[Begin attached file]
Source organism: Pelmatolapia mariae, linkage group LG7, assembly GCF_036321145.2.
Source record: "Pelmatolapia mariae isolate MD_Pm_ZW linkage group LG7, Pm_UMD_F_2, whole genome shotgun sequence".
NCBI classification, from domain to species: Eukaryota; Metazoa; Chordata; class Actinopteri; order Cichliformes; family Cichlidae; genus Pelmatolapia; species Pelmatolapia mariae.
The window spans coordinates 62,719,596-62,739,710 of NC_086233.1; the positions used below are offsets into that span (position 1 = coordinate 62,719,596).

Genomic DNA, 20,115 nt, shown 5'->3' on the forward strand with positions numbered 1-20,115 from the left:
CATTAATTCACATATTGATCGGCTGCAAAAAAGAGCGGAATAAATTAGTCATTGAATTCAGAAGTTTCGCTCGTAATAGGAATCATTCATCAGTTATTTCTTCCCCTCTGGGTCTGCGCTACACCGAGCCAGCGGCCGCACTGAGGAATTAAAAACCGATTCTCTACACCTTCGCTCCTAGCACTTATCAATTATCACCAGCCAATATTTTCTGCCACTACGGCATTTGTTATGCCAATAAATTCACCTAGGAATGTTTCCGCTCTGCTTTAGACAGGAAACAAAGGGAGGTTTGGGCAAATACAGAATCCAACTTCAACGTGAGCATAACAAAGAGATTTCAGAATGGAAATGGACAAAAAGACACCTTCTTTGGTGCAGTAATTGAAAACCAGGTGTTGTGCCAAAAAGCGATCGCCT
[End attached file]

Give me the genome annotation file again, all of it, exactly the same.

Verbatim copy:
Source organism: Pelmatolapia mariae, linkage group LG7, assembly GCF_036321145.2.
Source record: "Pelmatolapia mariae isolate MD_Pm_ZW linkage group LG7, Pm_UMD_F_2, whole genome shotgun sequence".
NCBI classification, from domain to species: Eukaryota; Metazoa; Chordata; class Actinopteri; order Cichliformes; family Cichlidae; genus Pelmatolapia; species Pelmatolapia mariae.
The window spans coordinates 62,719,596-62,739,710 of NC_086233.1; the positions used below are offsets into that span (position 1 = coordinate 62,719,596).

Genomic DNA, 20,115 nt, shown 5'->3' on the forward strand with positions numbered 1-20,115 from the left:
CATTAATTCACATATTGATCGGCTGCAAAAAAGAGCGGAATAAATTAGTCATTGAATTCAGAAGTTTCGCTCGTAATAGGAATCATTCATCAGTTATTTCTTCCCCTCTGGGTCTGCGCTACACCGAGCCAGCGGCCGCACTGAGGAATTAAAAACCGATTCTCTACACCTTCGCTCCTAGCACTTATCAATTATCACCAGCCAATATTTTCTGCCACTACGGCATTTGTTATGCCAATAAATTCACCTAGGAATGTTTCCGCTCTGCTTTAGACAGGAAACAAAGGGAGGTTTGGGCAAATACAGAATCCAACTTCAACGTGAGCATAACAAAGAGATTTCAGAATGGAAATGGACAAAAAGACACCTTCTTTGGTGCAGTAATTGAAAACCAGGTGTTGTGCCAAAAAGCGATCGCCT